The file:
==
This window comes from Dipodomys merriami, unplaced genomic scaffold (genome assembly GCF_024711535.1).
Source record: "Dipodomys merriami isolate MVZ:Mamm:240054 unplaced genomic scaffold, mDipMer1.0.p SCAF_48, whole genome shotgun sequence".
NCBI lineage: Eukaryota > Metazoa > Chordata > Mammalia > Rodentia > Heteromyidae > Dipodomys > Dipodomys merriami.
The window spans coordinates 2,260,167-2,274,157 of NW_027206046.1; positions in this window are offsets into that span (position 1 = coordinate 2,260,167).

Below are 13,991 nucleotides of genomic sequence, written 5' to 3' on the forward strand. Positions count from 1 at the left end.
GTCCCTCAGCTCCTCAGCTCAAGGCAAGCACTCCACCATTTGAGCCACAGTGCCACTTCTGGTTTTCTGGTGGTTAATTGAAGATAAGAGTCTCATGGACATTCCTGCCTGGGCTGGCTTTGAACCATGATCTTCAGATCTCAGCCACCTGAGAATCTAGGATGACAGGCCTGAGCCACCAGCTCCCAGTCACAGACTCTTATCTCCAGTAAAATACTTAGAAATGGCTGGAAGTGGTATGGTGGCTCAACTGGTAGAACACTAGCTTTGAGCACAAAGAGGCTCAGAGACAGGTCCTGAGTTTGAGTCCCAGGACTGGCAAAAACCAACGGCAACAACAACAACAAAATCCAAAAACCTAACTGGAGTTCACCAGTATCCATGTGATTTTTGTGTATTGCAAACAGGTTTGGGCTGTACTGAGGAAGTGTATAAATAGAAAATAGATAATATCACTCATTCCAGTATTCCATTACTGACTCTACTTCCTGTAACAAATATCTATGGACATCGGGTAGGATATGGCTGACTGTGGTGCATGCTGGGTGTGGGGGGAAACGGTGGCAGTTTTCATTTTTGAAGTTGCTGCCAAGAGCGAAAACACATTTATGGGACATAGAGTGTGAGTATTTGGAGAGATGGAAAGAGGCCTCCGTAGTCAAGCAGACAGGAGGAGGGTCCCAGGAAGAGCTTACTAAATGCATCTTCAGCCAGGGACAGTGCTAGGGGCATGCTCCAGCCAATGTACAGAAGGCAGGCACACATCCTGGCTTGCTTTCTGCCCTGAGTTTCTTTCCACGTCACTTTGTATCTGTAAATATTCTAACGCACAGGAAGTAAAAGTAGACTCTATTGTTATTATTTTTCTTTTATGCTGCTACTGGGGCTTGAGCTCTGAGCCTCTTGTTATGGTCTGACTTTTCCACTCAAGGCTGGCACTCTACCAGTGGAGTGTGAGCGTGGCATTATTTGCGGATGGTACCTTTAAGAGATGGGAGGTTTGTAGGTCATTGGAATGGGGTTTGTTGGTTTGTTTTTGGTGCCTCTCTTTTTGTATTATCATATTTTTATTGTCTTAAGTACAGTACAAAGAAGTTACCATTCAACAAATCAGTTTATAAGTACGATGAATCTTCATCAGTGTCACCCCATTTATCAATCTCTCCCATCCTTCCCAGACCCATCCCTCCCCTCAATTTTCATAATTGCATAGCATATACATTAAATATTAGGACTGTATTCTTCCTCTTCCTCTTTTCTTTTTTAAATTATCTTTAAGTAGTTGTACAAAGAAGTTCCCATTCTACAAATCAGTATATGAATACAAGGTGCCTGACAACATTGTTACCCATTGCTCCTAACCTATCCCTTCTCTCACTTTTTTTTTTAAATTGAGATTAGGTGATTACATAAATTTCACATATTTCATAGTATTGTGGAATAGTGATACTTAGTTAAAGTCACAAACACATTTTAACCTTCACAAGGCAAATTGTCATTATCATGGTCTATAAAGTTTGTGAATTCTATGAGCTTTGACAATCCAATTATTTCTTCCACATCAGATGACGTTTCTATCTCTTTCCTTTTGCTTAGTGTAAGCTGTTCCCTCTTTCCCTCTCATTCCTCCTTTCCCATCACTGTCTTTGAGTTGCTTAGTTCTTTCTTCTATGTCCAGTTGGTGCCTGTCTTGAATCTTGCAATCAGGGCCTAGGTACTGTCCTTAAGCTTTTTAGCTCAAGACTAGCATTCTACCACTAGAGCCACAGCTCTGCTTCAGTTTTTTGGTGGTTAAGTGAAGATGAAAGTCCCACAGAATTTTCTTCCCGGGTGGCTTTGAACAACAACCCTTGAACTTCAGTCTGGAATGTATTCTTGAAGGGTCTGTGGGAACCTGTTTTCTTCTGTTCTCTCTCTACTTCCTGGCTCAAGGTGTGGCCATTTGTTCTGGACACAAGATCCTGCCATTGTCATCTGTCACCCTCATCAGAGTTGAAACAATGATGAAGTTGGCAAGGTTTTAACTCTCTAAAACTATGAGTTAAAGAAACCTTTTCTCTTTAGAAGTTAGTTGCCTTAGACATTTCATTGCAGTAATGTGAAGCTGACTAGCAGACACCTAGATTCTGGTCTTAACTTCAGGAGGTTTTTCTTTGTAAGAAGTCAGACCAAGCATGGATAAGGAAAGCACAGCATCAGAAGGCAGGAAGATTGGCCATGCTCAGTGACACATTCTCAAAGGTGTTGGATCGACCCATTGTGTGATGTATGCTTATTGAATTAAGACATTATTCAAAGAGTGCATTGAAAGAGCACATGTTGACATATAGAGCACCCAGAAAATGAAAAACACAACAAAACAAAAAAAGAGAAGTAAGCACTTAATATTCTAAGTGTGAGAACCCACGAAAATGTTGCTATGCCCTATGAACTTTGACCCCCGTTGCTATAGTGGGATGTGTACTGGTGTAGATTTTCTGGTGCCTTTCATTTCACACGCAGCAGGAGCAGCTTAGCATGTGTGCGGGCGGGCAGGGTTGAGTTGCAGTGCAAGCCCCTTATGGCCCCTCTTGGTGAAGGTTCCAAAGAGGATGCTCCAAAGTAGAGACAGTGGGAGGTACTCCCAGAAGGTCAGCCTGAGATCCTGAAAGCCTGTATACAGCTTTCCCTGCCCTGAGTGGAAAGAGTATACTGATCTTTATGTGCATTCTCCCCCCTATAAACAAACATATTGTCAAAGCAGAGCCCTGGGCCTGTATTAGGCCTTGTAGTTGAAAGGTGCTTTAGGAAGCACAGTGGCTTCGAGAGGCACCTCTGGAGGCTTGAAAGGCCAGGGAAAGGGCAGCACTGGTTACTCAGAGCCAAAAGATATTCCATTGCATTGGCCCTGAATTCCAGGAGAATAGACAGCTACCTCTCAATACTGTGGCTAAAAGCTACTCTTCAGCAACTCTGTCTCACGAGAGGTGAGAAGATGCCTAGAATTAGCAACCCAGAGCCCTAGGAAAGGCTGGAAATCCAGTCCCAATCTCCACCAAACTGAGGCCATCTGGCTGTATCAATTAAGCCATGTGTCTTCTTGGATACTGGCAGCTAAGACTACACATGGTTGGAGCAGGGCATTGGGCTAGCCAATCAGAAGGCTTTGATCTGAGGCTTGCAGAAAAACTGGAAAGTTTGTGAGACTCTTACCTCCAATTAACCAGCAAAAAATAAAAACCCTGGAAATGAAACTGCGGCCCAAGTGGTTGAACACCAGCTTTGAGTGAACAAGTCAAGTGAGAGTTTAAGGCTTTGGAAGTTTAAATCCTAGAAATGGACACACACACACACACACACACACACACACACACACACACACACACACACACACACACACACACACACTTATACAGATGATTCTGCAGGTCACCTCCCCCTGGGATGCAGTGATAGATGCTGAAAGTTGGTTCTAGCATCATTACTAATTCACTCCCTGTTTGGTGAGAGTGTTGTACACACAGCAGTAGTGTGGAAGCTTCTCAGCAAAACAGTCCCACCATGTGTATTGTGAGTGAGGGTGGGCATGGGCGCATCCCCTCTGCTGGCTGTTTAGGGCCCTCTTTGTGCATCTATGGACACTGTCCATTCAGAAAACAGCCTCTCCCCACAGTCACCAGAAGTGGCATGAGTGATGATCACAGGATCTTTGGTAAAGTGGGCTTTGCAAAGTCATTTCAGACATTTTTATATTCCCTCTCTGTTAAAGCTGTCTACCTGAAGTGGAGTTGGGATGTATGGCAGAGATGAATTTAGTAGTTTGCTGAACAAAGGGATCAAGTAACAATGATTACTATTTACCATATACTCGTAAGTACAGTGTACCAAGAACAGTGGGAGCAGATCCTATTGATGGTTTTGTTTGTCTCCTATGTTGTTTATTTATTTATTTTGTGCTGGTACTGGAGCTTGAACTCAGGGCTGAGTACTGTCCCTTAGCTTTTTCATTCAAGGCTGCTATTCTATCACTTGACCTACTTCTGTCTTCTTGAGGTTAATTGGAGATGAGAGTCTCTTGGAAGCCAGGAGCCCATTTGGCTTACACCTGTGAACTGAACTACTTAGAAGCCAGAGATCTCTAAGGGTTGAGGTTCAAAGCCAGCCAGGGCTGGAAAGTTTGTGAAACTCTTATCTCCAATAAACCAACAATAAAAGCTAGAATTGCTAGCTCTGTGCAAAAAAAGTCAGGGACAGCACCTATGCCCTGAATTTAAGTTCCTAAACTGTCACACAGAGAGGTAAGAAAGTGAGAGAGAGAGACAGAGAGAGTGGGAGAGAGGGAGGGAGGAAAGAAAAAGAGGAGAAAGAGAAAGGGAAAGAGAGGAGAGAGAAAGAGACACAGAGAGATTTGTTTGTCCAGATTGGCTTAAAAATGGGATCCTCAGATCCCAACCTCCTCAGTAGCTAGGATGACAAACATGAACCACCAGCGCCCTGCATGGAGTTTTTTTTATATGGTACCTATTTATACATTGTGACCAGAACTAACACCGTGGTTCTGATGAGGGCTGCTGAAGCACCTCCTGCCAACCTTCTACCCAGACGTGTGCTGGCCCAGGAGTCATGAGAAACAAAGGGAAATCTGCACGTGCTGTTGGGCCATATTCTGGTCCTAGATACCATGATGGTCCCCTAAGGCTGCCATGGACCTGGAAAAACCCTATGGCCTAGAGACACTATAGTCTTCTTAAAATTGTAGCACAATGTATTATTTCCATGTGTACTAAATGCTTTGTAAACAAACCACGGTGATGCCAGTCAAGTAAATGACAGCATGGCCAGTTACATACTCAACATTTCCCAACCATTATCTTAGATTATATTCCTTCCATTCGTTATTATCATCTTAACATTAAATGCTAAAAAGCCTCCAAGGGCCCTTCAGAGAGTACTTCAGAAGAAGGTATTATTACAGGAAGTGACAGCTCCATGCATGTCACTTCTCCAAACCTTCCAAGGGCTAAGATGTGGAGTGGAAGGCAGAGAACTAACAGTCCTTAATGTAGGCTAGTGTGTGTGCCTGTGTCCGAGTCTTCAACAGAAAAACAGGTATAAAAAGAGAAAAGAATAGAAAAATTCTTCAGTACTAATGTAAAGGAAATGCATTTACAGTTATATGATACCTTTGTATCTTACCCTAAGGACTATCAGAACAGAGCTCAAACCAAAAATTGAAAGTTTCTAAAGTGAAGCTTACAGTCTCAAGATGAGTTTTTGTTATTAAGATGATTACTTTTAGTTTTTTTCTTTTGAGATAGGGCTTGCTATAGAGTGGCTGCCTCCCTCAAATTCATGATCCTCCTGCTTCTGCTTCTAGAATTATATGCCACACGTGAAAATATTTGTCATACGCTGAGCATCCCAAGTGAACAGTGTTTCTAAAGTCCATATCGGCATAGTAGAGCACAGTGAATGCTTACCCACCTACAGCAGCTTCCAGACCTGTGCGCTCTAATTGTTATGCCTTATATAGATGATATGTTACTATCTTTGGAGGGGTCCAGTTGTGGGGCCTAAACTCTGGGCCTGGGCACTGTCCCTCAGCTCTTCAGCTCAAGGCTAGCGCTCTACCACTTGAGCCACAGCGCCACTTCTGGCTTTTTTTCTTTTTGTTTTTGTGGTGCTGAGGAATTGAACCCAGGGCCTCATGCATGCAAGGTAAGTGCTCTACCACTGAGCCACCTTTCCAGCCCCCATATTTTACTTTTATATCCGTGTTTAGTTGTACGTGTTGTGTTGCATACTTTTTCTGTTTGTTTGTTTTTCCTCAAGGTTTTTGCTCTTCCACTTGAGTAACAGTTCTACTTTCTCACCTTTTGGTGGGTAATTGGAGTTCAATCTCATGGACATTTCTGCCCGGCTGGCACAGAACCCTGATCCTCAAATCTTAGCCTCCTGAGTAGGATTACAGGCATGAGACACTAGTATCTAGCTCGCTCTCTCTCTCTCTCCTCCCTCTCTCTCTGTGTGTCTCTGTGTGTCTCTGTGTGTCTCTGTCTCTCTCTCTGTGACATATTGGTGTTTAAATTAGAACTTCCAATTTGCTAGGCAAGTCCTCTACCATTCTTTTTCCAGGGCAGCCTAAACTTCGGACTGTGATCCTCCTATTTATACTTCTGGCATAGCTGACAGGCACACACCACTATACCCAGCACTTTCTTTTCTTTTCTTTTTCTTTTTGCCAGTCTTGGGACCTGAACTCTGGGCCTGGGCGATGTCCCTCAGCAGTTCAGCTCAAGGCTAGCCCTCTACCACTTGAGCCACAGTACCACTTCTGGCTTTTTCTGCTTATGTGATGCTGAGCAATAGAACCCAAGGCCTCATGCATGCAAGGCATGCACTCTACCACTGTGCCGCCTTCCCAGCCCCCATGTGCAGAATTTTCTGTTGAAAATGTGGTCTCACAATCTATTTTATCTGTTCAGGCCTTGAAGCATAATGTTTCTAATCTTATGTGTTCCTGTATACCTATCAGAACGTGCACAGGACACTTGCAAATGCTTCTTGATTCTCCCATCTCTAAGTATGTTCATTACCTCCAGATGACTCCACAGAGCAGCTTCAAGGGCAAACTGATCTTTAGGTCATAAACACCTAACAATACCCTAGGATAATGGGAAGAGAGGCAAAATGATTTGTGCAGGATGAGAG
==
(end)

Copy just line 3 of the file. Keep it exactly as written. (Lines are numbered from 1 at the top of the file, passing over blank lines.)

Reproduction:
NCBI lineage: Eukaryota > Metazoa > Chordata > Mammalia > Rodentia > Heteromyidae > Dipodomys > Dipodomys merriami.